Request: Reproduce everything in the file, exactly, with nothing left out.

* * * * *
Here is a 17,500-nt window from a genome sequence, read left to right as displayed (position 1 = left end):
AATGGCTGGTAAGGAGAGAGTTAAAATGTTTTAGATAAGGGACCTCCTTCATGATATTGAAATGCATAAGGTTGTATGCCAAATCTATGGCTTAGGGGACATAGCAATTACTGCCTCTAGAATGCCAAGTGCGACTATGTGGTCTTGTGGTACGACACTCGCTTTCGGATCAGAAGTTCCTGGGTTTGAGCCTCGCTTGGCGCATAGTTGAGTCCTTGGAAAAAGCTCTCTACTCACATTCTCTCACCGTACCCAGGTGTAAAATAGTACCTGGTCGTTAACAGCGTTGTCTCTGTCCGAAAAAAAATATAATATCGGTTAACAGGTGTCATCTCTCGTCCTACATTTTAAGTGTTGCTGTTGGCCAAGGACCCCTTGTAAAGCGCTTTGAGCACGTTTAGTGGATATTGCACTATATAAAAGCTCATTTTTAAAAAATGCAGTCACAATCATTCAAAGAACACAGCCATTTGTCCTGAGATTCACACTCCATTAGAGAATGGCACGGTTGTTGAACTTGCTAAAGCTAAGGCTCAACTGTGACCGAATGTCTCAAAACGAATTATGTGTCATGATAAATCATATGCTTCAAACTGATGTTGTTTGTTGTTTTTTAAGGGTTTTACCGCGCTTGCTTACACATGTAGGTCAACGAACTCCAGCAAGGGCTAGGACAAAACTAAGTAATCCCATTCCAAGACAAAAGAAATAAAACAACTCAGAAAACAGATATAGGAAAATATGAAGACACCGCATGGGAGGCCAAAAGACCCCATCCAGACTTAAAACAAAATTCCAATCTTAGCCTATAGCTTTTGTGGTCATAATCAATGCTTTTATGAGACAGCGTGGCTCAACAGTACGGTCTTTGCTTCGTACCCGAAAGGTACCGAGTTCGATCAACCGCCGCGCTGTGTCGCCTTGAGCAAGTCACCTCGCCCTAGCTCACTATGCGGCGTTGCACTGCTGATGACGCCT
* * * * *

Here is a 17,500-nt window from a genome sequence, read left to right as displayed (position 1 = left end):
AATGGCTGGTAAGGAGAGAGTTAAAATGTTTTAGATAAGGGACCTCCTTCATGATATTGAAATGCATAAGGTTGTATGCCAAATCTATGGCTTAGGGGACATAGCAATTACTGCCTCTAGAATGCCAAGTGCGACTATGTGGTCTTGTGGTACGACACTCGCTTTCGGATCAGAAGTTCCTGGGTTTGAGCCTCGCTTGGCGCATAGTTGAGTCCTTGGAAAAAGCTCTCTACTCACATTCTCTCACCGTACCCAGGTGTAAAATAGTACCTGGTCGTTAACAGCGTTGTCTCTGTCCGAAAAAAAATATAATATCGGTTAACAGGTGTCATCTCTCGTCCTACATTTTAAGTGTTGCTGTTGGCCAAGGACCCCTTGTAAAGCGCTTTGAGCACGTTTAGTGGATATTGCACTATATAAAAGCTCATTTTTAAAAAATGCAGTCACAATCATTCAAAGAACACAGCCATTTGTCCTGAGATTCACACTCCATTAGAGAATGGCACGGTTGTTGAACTTGCTAAAGCTAAGGCTCAACTGTGACCGAATGTCTCAAAACGAATTATGTGTCATGATAAATCATATGCTTCAAACTGATGTTGTTTGTTGTTTTTTAAGGGTTTTACCGCGCTTGCTTACACATGTAGGTCAACGAACTCCAGCAAGGGCTAGGACAAAACTAAGTAATCCCATTCCAAGACAAAAGAAATAAAACAACTCAGAAAACAGATATAGGAAAATATGAAGACACCGCATGGGAGGCCAAAAGACCCCATCCAGACTTAAAACAAAATTCCAATCTTAGCCTATAGCTTTTGTGGTCATAATCAATGCTTTTATGAGACAGCGTGGCTCAACAGTACGGTCTTTGCTTCGTACCCGAAAGGTACCGAGTTCGATCAACCGCCGCGCTGTGTCGCCTTGAGCAAGTCACCTCGCCCTAGCTCACTATGCGGCGTTGCACTGCTGATGACGCCT